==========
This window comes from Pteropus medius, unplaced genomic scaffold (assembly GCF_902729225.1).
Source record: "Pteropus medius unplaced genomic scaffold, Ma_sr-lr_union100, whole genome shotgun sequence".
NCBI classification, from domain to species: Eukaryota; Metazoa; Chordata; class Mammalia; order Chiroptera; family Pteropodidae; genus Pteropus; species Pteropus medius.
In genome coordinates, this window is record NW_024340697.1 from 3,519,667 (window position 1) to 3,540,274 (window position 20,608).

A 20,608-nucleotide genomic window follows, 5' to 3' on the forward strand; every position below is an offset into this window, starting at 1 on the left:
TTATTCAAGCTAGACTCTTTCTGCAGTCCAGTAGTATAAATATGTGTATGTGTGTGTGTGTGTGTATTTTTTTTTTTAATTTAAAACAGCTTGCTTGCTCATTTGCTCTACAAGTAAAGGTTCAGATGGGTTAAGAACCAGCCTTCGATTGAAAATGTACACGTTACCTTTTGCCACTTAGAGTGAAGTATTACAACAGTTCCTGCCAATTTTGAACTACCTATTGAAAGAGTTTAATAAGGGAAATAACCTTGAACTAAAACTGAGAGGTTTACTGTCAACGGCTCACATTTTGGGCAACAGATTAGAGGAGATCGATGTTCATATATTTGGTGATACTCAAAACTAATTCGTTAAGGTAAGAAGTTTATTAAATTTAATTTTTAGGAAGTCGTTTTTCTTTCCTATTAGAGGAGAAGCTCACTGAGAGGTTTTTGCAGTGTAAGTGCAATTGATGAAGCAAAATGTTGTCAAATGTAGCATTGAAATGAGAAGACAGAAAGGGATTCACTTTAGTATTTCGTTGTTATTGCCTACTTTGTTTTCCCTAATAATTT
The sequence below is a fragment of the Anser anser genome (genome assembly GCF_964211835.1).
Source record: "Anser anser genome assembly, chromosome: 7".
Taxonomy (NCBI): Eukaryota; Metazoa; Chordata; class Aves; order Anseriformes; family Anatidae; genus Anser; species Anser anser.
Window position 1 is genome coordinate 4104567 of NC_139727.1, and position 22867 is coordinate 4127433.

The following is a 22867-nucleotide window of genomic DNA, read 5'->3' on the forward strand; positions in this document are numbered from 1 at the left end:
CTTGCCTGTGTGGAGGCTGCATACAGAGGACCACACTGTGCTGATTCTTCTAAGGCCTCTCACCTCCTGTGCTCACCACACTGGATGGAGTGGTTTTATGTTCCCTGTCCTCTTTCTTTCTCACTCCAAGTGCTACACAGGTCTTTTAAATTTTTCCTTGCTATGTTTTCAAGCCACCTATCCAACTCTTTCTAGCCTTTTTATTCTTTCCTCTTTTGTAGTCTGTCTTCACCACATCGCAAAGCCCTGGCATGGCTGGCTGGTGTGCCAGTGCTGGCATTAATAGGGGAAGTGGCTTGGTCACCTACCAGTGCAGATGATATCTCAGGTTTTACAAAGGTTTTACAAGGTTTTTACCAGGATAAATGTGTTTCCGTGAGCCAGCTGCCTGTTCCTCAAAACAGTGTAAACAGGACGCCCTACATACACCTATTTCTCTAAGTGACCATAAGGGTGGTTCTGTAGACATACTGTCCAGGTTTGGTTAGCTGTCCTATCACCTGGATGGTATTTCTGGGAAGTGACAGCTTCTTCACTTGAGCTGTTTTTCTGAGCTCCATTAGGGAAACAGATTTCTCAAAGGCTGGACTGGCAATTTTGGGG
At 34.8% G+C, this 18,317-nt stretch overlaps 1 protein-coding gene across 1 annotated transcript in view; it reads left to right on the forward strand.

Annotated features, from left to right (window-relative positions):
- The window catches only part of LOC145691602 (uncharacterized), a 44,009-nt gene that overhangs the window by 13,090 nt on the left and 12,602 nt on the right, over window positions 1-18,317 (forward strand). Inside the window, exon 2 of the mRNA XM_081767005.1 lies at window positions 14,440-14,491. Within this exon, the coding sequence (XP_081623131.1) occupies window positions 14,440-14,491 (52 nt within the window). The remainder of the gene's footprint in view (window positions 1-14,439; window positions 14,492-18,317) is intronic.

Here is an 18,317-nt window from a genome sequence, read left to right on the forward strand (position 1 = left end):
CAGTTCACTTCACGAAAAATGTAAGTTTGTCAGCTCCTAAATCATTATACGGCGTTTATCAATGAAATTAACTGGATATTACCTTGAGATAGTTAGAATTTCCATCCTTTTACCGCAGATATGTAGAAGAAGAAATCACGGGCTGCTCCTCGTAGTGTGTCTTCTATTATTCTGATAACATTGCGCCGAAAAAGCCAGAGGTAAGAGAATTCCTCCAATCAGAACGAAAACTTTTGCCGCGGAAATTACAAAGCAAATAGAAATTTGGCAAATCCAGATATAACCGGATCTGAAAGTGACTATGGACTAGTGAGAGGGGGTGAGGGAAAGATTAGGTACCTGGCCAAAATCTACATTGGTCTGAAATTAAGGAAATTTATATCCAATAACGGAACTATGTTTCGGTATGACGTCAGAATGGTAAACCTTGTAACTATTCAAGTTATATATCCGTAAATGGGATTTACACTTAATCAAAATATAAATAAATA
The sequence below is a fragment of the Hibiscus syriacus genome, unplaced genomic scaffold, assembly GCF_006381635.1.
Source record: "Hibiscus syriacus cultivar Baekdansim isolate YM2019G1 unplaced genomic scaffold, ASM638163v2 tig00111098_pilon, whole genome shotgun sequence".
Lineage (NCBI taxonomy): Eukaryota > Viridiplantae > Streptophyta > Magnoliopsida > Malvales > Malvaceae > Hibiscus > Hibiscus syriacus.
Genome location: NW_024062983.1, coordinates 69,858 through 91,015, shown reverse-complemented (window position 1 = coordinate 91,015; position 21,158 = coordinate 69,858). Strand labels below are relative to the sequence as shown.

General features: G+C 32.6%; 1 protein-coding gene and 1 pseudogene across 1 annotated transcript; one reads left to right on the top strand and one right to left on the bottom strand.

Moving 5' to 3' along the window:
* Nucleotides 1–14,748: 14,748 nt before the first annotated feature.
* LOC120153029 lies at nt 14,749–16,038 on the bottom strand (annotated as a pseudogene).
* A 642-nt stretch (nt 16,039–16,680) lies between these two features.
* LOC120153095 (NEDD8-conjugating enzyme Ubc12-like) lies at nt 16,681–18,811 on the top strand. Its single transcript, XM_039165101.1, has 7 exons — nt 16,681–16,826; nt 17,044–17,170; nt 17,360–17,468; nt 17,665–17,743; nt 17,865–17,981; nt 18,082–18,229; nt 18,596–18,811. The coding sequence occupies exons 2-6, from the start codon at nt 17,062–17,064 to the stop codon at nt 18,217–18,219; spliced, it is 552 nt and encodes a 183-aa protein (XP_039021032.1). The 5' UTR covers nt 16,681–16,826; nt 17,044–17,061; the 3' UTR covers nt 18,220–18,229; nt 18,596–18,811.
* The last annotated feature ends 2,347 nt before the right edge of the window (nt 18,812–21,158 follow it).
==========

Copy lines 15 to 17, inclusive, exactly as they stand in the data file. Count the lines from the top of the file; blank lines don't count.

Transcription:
- The window catches only part of LOC145691602 (uncharacterized), a 44,009-nt gene that overhangs the window by 13,090 nt on the left and 12,602 nt on the right, over window positions 1-18,317 (forward strand). Inside the window, exon 2 of the mRNA XM_081767005.1 lies at window positions 14,440-14,491. Within this exon, the coding sequence (XP_081623131.1) occupies window positions 14,440-14,491 (52 nt within the window). The remainder of the gene's footprint in view (window positions 1-14,439; window positions 14,492-18,317) is intronic.

Here is an 18,317-nt window from a genome sequence, read left to right on the forward strand (position 1 = left end):
CAGTTCACTTCACGAAAAATGTAAGTTTGTCAGCTCCTAAATCATTATACGGCGTTTATCAATGAAATTAACTGGATATTACCTTGAGATAGTTAGAATTTCCATCCTTTTACCGCAGATATGTAGAAGAAGAAATCACGGGCTGCTCCTCGTAGTGTGTCTTCTATTATTCTGATAACATTGCGCCGAAAAAGCCAGAGGTAAGAGAATTCCTCCAATCAGAACGAAAACTTTTGCCGCGGAAATTACAAAGCAAATAGAAATTTGGCAAATCCAGATATAACCGGATCTGAAAGTGACTATGGACTAGTGAGAGGGGGTGAGGGAAAGATTAGGTACCTGGCCAAAATCTACATTGGTCTGAAATTAAGGAAATTTATATCCAATAACGGAACTATGTTTCGGTATGACGTCAGAATGGTAAACCTTGTAACTATTCAAGTTATATATCCGTAAATGGGATTTACACTTAATCAAAATATAAATAAATA